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Charles Louis Fefferman (born April 18, 1949 in Silver Spring, Maryland to Jewish parents, is an American mathematician at Princeton University. His primary field of research is mathematical analysis.

A child prodigy, Fefferman entered college by twelve and had written his first scientific paper by the age of 15 in German. After receiving his bachelor's degrees in physics and mathematics at the age of 17 from the University of Maryland and a PhD in mathematics at 20 from Princeton University under Elias Stein, Fefferman received full professorship at the University of Chicago at the age of 22. This made him the youngest full professor ever appointed in the United States. At 24, he returned to Princeton to assume a full professorship there — a position he still holds. He won the Alan T. Waterman Award in 1976 (the first mathematician to get the award) and the Fields medal in 1978 for his work in mathematical analysis. He was elected to the National Academy of Sciences in 1979. He was appointed the Herbert Jones Professor at Princeton in 1984.

In addition to the above, his honors include the Salem Prize, the Bôcher Prize, and the Bergman Prize, as well as election to the American Academy of Arts and Sciences.

Fefferman contributed several innovations that revised the study of multidimensional complex analysis by finding correct generalisations of classical low-dimensional results. Fefferman's work on partial differential equations, Fourier analysis, in particular convergence, multipliers, divergence, singular integrals and Hardy spaces earned him a Fields Medal at the International Congress of Mathematicians at Helsinki in 1978.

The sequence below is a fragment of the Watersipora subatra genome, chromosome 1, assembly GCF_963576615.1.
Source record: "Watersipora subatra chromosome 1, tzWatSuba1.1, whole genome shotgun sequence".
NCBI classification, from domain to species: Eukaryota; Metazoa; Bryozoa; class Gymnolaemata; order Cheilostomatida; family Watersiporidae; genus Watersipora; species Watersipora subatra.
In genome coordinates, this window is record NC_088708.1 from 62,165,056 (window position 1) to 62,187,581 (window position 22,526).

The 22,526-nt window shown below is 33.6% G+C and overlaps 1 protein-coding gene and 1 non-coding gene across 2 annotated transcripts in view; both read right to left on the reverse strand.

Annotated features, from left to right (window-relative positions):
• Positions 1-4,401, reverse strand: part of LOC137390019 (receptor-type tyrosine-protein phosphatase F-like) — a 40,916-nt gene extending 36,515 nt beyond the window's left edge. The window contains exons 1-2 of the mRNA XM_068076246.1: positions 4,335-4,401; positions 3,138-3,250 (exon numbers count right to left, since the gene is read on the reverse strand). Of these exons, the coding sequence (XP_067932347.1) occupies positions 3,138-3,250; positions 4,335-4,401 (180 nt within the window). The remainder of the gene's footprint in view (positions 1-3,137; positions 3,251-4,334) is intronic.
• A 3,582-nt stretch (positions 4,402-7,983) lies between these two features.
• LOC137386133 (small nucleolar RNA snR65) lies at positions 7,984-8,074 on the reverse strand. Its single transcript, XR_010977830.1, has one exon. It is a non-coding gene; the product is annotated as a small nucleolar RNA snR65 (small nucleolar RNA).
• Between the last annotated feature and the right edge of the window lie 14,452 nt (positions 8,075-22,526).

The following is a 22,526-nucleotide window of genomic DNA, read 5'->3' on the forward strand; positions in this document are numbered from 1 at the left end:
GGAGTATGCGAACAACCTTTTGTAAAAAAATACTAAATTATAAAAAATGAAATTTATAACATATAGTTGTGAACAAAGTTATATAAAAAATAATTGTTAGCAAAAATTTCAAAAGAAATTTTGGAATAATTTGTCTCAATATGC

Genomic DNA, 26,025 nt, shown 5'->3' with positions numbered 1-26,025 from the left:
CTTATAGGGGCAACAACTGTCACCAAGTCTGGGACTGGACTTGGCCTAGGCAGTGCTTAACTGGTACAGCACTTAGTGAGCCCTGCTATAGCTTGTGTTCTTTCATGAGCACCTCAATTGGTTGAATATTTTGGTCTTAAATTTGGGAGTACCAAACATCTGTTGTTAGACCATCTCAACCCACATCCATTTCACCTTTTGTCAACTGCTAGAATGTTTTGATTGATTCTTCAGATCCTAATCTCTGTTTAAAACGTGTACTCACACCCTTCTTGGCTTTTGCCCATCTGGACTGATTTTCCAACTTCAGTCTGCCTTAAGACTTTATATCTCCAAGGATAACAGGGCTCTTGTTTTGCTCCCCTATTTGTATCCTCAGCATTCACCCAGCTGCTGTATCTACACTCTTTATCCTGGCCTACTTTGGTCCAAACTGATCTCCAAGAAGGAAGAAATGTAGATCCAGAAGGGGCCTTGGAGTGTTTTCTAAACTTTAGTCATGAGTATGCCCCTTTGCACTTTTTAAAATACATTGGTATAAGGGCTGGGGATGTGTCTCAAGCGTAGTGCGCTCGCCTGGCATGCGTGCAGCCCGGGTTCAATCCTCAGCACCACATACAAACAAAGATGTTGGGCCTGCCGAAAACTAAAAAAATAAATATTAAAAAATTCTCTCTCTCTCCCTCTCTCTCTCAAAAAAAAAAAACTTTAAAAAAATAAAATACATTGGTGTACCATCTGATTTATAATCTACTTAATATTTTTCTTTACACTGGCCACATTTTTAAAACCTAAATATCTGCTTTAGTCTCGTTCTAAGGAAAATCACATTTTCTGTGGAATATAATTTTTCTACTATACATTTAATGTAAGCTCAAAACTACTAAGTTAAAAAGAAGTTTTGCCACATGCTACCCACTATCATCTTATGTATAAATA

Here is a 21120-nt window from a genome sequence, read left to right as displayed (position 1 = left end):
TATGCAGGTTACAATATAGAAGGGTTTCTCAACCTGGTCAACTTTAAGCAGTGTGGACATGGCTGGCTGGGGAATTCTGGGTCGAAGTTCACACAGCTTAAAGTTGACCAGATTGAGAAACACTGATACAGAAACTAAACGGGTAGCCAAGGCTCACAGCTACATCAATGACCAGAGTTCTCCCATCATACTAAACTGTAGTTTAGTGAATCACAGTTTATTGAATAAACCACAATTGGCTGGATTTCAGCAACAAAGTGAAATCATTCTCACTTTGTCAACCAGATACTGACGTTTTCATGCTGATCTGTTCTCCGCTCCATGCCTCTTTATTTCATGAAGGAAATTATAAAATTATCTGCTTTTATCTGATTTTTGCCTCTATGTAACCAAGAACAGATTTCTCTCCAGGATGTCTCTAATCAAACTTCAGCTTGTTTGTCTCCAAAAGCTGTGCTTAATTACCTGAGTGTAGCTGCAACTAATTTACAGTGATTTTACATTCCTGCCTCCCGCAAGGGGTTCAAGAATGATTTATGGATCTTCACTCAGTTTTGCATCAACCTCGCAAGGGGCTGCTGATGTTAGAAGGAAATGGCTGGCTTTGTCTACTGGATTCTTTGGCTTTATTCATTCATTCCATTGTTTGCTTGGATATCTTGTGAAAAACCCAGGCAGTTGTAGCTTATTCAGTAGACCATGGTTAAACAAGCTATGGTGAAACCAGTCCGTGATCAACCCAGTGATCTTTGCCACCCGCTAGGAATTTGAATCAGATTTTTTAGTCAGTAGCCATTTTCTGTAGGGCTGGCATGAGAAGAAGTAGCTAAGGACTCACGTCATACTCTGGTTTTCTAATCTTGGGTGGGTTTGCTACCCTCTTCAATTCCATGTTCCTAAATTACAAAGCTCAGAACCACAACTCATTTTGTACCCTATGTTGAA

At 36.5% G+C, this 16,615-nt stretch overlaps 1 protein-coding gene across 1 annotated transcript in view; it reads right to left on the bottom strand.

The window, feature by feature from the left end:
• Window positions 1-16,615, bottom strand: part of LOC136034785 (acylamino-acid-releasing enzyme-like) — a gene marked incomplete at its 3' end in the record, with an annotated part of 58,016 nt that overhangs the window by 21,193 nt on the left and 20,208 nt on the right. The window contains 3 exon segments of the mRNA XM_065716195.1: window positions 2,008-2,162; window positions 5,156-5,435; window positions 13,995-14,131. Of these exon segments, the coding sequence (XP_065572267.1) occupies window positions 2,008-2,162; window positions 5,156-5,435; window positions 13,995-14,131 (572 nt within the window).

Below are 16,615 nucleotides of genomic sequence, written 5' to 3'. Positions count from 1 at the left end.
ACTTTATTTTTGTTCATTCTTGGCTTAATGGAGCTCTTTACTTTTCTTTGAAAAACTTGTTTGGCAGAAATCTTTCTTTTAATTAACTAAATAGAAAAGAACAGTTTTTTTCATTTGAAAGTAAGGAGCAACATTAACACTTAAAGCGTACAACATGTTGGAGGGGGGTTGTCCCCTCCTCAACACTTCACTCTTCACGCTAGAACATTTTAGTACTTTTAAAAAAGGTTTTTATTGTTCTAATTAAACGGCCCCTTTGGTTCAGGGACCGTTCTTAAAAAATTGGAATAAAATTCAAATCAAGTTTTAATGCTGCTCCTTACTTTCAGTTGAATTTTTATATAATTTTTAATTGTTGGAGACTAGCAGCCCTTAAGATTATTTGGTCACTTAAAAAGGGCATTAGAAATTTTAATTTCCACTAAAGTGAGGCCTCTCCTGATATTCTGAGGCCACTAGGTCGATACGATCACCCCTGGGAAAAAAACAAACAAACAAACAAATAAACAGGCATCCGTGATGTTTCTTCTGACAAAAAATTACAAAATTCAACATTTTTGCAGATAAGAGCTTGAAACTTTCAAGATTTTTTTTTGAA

Fefferman likes to "lie down on the sofa for hours at a stretch thinking intently about shapes, relationships and change -- rarely about numbers as such." He explores idea after idea in his mind, discarding most. When a concept finally seems promising, he's ready to try it out on paper. In addition, Fefferman tends not to focus too narrowly on a special problem, but to view it in a larger context and attack it on a broad front. The real power of his approach, and one reason for his remarkable success with difficult problems, is that he sees connections in diverse branches of mathematics that others don't.

His early work included a study of the asymptotics of the Bergman kernel off the boundaries of pseudoconvex domains in \mathbb C^n. His research to date includes a vast number of key results in diverse areas: mathematical physics, harmonic analysis, fluid dynamics, neural networks, geometry, mathematical finance and spectral analysis, amongst others.


Charles Fefferman and his wife Julie have two daughters, Nina and Lainie. Lainie Fefferman is a nationally recognized composer, taught math at Saint Ann's School (New York City) and holds a degree in music from Yale University. She has an interest in Middle Eastern music[1]. Nina is a computational biologist whose research focuses on applying mathematical models to complex biological systems [2]. Charles Fefferman's brother, Robert Fefferman, is also an accomplished mathematician and currently a Dean at the University of Chicago.

External links

* O'Connor, John J.; Robertson, Edmund F., "Charles Fefferman", MacTutor History of Mathematics archive, University of St Andrews, .
* Charles Fefferman at the Mathematics Genealogy Project
* Charles Fefferman Curriculum Vitae


Mathematics Encyclopedia

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